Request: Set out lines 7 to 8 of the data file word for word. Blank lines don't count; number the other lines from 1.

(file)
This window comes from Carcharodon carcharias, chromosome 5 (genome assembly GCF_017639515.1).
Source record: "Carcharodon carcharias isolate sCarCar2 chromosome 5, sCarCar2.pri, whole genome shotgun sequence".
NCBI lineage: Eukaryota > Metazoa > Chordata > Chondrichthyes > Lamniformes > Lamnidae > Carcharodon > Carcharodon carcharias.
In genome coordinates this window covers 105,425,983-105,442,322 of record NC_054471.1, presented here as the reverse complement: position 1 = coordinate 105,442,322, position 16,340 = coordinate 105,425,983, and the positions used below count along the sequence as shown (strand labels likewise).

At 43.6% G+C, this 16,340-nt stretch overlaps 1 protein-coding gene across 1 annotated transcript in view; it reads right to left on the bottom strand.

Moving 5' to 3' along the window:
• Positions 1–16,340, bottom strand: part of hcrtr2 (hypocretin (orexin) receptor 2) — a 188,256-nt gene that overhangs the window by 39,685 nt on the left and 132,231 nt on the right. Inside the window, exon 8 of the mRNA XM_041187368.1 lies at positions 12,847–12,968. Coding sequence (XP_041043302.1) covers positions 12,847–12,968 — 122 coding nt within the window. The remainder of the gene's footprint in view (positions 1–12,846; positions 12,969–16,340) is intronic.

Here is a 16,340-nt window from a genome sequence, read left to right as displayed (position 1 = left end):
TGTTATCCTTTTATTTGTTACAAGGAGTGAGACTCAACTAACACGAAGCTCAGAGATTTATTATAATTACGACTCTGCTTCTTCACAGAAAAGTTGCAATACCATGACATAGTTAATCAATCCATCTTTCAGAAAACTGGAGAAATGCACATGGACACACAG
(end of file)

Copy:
• Positions 1–16,340, bottom strand: part of hcrtr2 (hypocretin (orexin) receptor 2) — a 188,256-nt gene that overhangs the window by 39,685 nt on the left and 132,231 nt on the right. Inside the window, exon 8 of the mRNA XM_041187368.1 lies at positions 12,847–12,968. Coding sequence (XP_041043302.1) covers positions 12,847–12,968 — 122 coding nt within the window. The remainder of the gene's footprint in view (positions 1–12,846; positions 12,969–16,340) is intronic.

Here is a 16,340-nt window from a genome sequence, read left to right as displayed (position 1 = left end):